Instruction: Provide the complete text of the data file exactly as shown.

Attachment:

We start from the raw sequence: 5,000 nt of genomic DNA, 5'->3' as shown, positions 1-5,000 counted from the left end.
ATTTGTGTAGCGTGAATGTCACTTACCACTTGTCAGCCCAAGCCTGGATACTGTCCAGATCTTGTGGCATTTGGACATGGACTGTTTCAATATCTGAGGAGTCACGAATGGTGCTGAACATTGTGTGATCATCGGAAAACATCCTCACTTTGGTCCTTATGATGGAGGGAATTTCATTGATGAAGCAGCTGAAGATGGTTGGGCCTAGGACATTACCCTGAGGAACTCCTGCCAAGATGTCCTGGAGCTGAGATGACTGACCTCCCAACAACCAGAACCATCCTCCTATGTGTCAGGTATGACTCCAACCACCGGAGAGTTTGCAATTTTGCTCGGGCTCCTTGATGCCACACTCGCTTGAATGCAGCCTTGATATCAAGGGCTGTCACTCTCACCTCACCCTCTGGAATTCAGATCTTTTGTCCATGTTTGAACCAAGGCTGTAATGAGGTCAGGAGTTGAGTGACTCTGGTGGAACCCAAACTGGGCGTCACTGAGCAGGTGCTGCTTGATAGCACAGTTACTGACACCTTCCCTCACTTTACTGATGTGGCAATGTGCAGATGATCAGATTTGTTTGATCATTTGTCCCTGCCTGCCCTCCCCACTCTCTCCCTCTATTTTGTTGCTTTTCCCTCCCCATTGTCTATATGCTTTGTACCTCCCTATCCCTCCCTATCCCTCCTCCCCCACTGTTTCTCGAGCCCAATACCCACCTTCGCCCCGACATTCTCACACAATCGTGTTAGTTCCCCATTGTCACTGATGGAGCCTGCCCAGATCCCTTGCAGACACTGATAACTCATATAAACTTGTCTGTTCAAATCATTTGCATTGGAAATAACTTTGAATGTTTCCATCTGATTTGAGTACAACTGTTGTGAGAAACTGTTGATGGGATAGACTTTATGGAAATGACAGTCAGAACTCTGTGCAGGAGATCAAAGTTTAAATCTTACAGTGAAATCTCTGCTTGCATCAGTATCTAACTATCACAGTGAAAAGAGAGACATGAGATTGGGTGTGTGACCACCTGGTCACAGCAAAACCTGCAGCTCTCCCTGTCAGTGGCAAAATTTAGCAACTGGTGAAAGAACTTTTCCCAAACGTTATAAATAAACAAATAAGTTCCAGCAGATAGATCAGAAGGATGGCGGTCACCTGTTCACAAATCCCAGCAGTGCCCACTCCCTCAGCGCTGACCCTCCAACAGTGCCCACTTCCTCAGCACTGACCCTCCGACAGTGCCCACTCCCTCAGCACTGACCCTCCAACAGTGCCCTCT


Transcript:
We start from the raw sequence: 5,000 nt of genomic DNA, 5'->3' as shown, positions 1-5,000 counted from the left end.
ATTTGTGTAGCGTGAATGTCACTTACCACTTGTCAGCCCAAGCCTGGATACTGTCCAGATCTTGTGGCATTTGGACATGGACTGTTTCAATATCTGAGGAGTCACGAATGGTGCTGAACATTGTGTGATCATCGGAAAACATCCTCACTTTGGTCCTTATGATGGAGGGAATTTCATTGATGAAGCAGCTGAAGATGGTTGGGCCTAGGACATTACCCTGAGGAACTCCTGCCAAGATGTCCTGGAGCTGAGATGACTGACCTCCCAACAACCAGAACCATCCTCCTATGTGTCAGGTATGACTCCAACCACCGGAGAGTTTGCAATTTTGCTCGGGCTCCTTGATGCCACACTCGCTTGAATGCAGCCTTGATATCAAGGGCTGTCACTCTCACCTCACCCTCTGGAATTCAGATCTTTTGTCCATGTTTGAACCAAGGCTGTAATGAGGTCAGGAGTTGAGTGACTCTGGTGGAACCCAAACTGGGCGTCACTGAGCAGGTGCTGCTTGATAGCACAGTTACTGACACCTTCCCTCACTTTACTGATGTGGCAATGTGCAGATGATCAGATTTGTTTGATCATTTGTCCCTGCCTGCCCTCCCCACTCTCTCCCTCTATTTTGTTGCTTTTCCCTCCCCATTGTCTATATGCTTTGTACCTCCCTATCCCTCCCTATCCCTCCTCCCCCACTGTTTCTCGAGCCCAATACCCACCTTCGCCCCGACATTCTCACACAATCGTGTTAGTTCCCCATTGTCACTGATGGAGCCTGCCCAGATCCCTTGCAGACACTGATAACTCATATAAACTTGTCTGTTCAAATCATTTGCATTGGAAATAACTTTGAATGTTTCCATCTGATTTGAGTACAACTGTTGTGAGAAACTGTTGATGGGATAGACTTTATGGAAATGACAGTCAGAACTCTGTGCAGGAGATCAAAGTTTAAATCTTACAGTGAAATCTCTGCTTGCATCAGTATCTAACTATCACAGTGAAAAGAGAGACATGAGATTGGGTGTGTGACCACCTGGTCACAGCAAAACCTGCAGCTCTCCCTGTCAGTGGCAAAATTTAGCAACTGGTGAAAGAACTTTTCCCAAACGTTATAAATAAACAAATAAGTTCCAGCAGATAGATCAGAAGGATGGCGGTCACCTGTTCACAAATCCCAGCAGTGCCCACTCCCTCAGCGCTGACCCTCCAACAGTGCCCACTTCCTCAGCACTGACCCTCCGACAGTGCCCACTCCCTCAGCACTGACCCTCCAACAGTGCCCTCT